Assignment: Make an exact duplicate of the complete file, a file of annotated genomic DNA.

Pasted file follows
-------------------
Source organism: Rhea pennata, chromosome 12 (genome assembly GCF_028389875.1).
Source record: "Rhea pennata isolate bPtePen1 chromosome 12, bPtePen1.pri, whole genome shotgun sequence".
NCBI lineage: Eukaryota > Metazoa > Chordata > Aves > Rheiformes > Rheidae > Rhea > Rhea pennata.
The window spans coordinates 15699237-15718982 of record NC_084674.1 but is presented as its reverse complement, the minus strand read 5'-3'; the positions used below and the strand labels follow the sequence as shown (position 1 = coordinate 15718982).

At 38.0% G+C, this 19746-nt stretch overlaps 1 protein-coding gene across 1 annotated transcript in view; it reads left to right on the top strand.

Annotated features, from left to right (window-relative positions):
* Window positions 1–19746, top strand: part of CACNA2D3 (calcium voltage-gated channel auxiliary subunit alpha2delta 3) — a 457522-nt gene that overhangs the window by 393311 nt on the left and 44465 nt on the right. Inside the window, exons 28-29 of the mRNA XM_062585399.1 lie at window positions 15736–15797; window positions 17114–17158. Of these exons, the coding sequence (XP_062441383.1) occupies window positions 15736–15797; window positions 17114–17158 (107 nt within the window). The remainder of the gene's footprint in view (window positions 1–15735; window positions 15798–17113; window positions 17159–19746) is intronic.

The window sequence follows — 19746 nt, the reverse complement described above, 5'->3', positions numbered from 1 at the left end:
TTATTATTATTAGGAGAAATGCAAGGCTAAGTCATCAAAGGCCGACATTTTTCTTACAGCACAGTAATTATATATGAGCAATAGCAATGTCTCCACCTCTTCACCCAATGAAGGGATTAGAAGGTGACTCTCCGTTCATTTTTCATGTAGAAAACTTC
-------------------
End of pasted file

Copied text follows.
Source organism: Rhea pennata, chromosome 12 (genome assembly GCF_028389875.1).
Source record: "Rhea pennata isolate bPtePen1 chromosome 12, bPtePen1.pri, whole genome shotgun sequence".
NCBI lineage: Eukaryota > Metazoa > Chordata > Aves > Rheiformes > Rheidae > Rhea > Rhea pennata.
The window spans coordinates 15699237-15718982 of record NC_084674.1 but is presented as its reverse complement, the minus strand read 5'-3'; the positions used below and the strand labels follow the sequence as shown (position 1 = coordinate 15718982).

At 38.0% G+C, this 19746-nt stretch overlaps 1 protein-coding gene across 1 annotated transcript in view; it reads left to right on the top strand.

Annotated features, from left to right (window-relative positions):
* Window positions 1–19746, top strand: part of CACNA2D3 (calcium voltage-gated channel auxiliary subunit alpha2delta 3) — a 457522-nt gene that overhangs the window by 393311 nt on the left and 44465 nt on the right. Inside the window, exons 28-29 of the mRNA XM_062585399.1 lie at window positions 15736–15797; window positions 17114–17158. Of these exons, the coding sequence (XP_062441383.1) occupies window positions 15736–15797; window positions 17114–17158 (107 nt within the window). The remainder of the gene's footprint in view (window positions 1–15735; window positions 15798–17113; window positions 17159–19746) is intronic.

The window sequence follows — 19746 nt, the reverse complement described above, 5'->3', positions numbered from 1 at the left end:
TTATTATTATTAGGAGAAATGCAAGGCTAAGTCATCAAAGGCCGACATTTTTCTTACAGCACAGTAATTATATATGAGCAATAGCAATGTCTCCACCTCTTCACCCAATGAAGGGATTAGAAGGTGACTCTCCGTTCATTTTTCATGTAGAAAACTTC